Deep Blue Sea
Screenplay : Duncan Kennedy and Wayne Powers & Donna Powers
MPAA Rating : R
Year of Release : 1999
Stars : Thomas Jane (Carter Blake), Saffron Burrows (Dr. Susan McAlester), Samuel L. Jackson (Russell Franklin), Jacqueline McKenzie (Janice Higgins), Michael Rapaport (Tom Scoggins), Stellan Skarsgard (Jim Whitlock), LL Cool J (Preacher), Aida Turturro (Brenda Kerns), Daniel Rey (Glenn Kuhn), Brent Roam (Dale Heather)
There is one particularly memorable moment in "Deep Blue Sea," a water-soaked action-adventure flick about genetically altered sharks hunting scientists in an underwater laboratory. The scene takes place after the sharks have already run amok and eaten half of the characters, and those who are still alive are squabbling amongst themselves. One character tries to take control by demanding that the others stop fighting, and he implores them to work together in order to survive.
It's a standard action movie speech, one that usually signals the music-laden climax where everyone suddenly pulls together. But here, right as the speech is finished, one of the sharks leaps out of the moon pool directly behind the character and eats him whole. Just like that.
It is the one truly unexpected moment in the movie, and it, better than any other moment, signals director Renny Harlin's generally tongue-in-cheek approach to the material. Nothing in "Deep Blue Sea" is original--most of it is recycled out of "Jaws" (1975) and "Jurassic Park" (1993). Knowing this, Harlin and the three screenwriters, Duncan Kennedy, Wayne Powers, and Donna Powers, throw in just enough moments like the one just described to break the action monotony and let us know that they are chuckling at this silliness as much as we are.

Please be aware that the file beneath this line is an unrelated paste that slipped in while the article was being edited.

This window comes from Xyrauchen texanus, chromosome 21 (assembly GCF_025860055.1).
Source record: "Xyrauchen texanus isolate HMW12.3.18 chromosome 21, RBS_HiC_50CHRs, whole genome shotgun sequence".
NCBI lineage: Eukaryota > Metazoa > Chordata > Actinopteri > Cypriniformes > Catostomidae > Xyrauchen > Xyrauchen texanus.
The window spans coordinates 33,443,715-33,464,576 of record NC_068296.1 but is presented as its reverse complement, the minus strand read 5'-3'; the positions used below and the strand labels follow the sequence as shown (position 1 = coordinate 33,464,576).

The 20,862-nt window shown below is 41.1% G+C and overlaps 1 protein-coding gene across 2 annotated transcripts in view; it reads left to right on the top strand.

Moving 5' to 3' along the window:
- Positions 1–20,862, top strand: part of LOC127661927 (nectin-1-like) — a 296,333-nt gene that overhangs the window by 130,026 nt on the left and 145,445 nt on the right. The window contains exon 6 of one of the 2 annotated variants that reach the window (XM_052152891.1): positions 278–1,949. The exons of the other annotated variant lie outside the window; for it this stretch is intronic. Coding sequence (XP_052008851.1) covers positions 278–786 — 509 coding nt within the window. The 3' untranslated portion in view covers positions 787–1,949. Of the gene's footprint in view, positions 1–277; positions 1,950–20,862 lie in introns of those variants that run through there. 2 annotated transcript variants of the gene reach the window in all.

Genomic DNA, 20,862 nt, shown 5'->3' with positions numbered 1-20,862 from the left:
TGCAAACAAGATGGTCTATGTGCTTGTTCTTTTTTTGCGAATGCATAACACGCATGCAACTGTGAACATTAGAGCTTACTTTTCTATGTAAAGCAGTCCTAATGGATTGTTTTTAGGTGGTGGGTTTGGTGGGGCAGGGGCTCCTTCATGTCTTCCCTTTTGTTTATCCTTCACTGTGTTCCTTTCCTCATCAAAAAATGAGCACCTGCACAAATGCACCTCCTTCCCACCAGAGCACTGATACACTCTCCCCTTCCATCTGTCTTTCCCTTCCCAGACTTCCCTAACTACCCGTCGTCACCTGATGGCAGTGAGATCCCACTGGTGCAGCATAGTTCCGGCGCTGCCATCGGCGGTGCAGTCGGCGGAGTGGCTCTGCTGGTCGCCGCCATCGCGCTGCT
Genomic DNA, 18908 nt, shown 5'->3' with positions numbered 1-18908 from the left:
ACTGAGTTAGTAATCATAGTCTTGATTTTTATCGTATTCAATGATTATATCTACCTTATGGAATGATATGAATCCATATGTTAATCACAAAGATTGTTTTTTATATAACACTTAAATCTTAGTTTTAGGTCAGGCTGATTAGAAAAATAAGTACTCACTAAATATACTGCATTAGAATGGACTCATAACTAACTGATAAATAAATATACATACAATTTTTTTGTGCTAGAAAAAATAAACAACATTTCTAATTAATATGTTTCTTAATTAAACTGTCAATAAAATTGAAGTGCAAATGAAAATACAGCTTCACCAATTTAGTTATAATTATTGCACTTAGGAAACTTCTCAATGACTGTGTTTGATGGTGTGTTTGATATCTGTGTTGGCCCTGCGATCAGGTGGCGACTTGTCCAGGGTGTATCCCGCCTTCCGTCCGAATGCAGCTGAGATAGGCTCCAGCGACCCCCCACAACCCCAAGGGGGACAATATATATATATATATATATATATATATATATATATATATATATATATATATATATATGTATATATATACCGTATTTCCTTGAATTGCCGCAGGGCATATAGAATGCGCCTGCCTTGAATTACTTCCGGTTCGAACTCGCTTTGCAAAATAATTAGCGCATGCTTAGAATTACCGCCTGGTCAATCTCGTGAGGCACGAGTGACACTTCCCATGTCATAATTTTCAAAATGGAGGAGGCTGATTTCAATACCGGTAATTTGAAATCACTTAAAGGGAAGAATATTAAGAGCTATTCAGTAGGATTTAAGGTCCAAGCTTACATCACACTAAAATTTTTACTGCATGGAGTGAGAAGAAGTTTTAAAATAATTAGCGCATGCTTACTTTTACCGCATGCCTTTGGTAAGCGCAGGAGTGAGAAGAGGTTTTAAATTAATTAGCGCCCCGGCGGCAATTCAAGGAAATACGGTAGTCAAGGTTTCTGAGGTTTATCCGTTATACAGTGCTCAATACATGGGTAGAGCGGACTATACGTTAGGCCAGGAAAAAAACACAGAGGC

The story concerns a group of scientists who are trying to cure Alzheimer's Disease by harvesting a protein from the brain matter of sharks. In order to get more of the protein, they have genetically altered the sharks to grow more gray matter. Therefore, instead of one mindless eating machine in "Jaws," we get three intelligent sharks who recognize guns, hunt in packs, herd their prey, and even develop physical characteristics like the ability to swim backwards and increased speed. All of this serves to make them more deadly, and the people more vulnerable.
"Deep Blue Sea" doesn't do much to create memorable characters, but that's probably for the best because most of them end up shark meat (and Harlin relishes--simple relishes--his ability to use special effects to show the sharks underwater ripping people limb from limb in a cloud of computer-generated blood). Most of the actors are fairly bland, including Saffron Burrows as the lead scientist, Dr. Susan McAlester, a headstrong woman who barrels ahead in her research at all costs, causing all the trouble with her tunnel vision, and Thomas Jane as Carter Blake, the studly shark wrangler who is always willing to risk his life. The movie gets a jolt of much-needed energy from Samuel L. Jackson as a wealthy investor who is visiting the laboratory over the weekend to decide whether or not he wants to continue funding, and LL Cool J as a fallen-preacher-turned-cook who does a nifty escape trick in the flooding lab by climbing into his own oven to escape the sharks.
No one will accuse "Deep Blue Sea" of being any kind of cinematic marvel, but it is entertaining and guiltlessly trashy. Harlin, director of good action movies ("Die Hard 2," "Cliffhanger") and bad ("Cutthroat Island") is as deliberately single-minded as the sharks in what he wants to do. The key words are bigger, louder, and more violent, and Harlin delivers on all of them. "Deep Blue Sea" is the epitome of mindless summer entertainment, the kind that critics love to lambaste; but, it's put together with just enough energy, charisma, and knowing jokiness to make it into an enjoyable guilty pleasure.
©1999 James Kendrick